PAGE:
Trends in the German Income Distribution: 2005/06 to 2010/11
Martin Ungerer () and
No 889, SOEPpapers on Multidisciplinary Panel Data Research from DIW Berlin, The German Socio-Economic Panel (SOEP)
We analyze the potential influence of a number of factors on the distribution of equivalized net incomes in Germany over the period 2005/2006 to 2010/11. While income inequality considerably increased in the years before 2005/2006, this trendwas stopped after 2005/2006. Among many other factors, we consider the role of the employment boom and the development of inequality in wage incomes after 2005/2006. Our results suggest that, despite further increases in wage inequality, inequality in equivalized net incomes did not increase further after 2005/2006 because increased within-year employment opportunities compensated otherwise rising inequality in annual labour incomes. On the other hand, income inequality did not fall in a more marked way after 2005/2006 because also the middle and the upper part of the distribution benefitted from the employment boom. Other factors, such as changing household structures, population aging and changes in the tax and transfer system had no important effects on the distribution. Finally, we find little evidence that the distribution of equivalized net incomes was affected in any important way by the financial crisis and the subsequent great recession.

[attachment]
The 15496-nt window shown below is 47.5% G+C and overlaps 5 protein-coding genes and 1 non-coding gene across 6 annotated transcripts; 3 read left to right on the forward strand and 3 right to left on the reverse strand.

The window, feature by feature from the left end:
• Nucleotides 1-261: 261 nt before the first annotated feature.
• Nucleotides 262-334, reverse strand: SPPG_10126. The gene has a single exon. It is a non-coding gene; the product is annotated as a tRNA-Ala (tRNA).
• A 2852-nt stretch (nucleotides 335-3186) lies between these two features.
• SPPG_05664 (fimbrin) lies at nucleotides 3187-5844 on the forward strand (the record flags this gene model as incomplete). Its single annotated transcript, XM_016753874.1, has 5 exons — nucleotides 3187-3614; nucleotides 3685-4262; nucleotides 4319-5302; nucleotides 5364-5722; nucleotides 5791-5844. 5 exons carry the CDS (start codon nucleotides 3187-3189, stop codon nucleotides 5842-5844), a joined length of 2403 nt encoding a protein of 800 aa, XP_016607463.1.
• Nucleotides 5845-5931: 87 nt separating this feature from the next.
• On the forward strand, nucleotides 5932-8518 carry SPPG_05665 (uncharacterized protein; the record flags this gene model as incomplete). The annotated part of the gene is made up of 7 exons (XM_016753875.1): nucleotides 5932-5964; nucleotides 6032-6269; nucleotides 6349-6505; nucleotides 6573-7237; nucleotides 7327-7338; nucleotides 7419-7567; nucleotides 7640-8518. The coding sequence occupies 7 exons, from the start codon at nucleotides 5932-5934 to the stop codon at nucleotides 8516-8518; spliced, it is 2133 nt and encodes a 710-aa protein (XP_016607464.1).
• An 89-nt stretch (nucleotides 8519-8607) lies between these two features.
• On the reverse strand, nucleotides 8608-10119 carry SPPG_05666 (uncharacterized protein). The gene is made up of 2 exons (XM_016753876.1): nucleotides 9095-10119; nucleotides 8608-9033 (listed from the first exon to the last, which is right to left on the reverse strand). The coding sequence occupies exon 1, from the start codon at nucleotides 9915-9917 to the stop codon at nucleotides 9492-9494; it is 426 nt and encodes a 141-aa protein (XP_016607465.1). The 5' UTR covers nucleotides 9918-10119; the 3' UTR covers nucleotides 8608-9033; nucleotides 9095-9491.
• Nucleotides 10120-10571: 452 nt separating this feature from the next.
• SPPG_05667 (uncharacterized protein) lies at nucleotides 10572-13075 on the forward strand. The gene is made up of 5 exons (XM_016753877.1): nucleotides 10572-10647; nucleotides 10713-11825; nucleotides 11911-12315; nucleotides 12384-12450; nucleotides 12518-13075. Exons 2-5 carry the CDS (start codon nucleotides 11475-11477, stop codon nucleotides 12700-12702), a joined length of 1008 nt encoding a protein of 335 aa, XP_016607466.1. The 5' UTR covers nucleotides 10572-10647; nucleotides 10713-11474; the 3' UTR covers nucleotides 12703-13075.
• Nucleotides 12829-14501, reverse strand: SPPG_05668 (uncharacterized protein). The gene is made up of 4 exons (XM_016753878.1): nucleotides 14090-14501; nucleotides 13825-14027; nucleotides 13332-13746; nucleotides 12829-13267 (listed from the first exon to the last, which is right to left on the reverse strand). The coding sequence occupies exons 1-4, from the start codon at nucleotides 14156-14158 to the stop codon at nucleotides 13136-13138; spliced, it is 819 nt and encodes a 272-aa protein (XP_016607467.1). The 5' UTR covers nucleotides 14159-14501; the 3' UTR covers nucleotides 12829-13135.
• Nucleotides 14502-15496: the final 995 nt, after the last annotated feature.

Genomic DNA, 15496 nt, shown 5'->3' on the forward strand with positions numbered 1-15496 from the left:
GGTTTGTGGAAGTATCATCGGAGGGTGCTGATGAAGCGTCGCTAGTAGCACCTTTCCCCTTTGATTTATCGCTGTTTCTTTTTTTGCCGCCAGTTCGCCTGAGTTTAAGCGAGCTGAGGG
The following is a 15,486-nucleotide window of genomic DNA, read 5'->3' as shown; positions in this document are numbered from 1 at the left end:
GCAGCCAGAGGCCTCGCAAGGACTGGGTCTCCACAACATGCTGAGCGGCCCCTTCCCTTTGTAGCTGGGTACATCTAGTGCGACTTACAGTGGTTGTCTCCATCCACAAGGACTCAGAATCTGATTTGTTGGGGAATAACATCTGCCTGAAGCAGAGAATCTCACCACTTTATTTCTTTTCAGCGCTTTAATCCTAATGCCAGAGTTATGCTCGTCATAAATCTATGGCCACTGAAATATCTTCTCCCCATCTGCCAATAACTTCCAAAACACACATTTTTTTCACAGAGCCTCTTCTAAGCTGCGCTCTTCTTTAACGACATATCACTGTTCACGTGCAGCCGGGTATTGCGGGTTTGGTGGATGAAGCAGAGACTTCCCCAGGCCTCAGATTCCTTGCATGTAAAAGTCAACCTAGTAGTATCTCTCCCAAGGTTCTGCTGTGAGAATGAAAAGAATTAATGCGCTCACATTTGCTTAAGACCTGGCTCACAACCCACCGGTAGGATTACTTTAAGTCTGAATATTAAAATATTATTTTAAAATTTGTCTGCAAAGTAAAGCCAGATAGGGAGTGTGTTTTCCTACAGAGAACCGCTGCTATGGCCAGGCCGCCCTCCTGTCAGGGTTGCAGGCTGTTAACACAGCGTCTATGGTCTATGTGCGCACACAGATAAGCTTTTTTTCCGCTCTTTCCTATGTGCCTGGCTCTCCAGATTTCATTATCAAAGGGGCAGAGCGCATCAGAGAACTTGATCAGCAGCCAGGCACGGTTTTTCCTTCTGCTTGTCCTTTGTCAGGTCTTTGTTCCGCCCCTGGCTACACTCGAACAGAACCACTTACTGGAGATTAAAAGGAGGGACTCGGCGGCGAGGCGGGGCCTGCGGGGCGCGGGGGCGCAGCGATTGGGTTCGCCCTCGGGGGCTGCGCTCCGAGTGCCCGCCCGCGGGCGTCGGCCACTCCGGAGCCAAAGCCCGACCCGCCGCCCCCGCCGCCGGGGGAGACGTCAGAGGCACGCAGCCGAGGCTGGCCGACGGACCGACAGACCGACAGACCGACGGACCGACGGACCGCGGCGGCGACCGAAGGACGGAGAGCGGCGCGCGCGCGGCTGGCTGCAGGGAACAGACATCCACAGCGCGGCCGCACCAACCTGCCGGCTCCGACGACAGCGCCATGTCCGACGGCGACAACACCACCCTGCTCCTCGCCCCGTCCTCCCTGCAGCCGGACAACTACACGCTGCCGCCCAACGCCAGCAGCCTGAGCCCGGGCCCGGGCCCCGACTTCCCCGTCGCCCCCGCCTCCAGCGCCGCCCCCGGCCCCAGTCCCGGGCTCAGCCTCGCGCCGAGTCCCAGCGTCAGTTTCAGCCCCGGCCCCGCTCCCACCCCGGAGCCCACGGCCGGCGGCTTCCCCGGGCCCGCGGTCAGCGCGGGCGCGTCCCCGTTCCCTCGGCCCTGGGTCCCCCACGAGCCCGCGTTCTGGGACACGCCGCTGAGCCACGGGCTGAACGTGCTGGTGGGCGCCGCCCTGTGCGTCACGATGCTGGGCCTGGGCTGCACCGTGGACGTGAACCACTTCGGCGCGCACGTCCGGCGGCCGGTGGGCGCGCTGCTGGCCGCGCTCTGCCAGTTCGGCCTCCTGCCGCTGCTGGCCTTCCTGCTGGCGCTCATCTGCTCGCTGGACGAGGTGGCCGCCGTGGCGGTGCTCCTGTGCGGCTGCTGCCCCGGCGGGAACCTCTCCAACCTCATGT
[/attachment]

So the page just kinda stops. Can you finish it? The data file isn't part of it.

Keywords: income inequality; poverty (search for similar items in EconPapers)
JEL-codes: C14 D31 I30 (search for similar items in EconPapers)
New Economics Papers: this item is included in nep-eec and nep-pbe
References: View references in EconPapers View complete reference list from CitEc
Citations: Track citations by RSS feed
Downloads: (external link)
Working Paper: Trends in the German Income Distribution: 2005/06 to 2010/11 (2016)
Working Paper: Trends in the German income distribution: 2005/06 to 2010/11 (2016)
This item may be available elsewhere in EconPapers: Search for items with the same title.
Export reference: BibTeX
RIS (EndNote, ProCite, RefMan)
Persistent link: https://EconPapers.repec.org/RePEc:diw:diwsop:diw_sp889
Access Statistics for this paper
More papers in SOEPpapers on Multidisciplinary Panel Data Research from DIW Berlin, The German Socio-Economic Panel (SOEP) Contact information at EDIRC.
Bibliographic data for series maintained by Bibliothek ().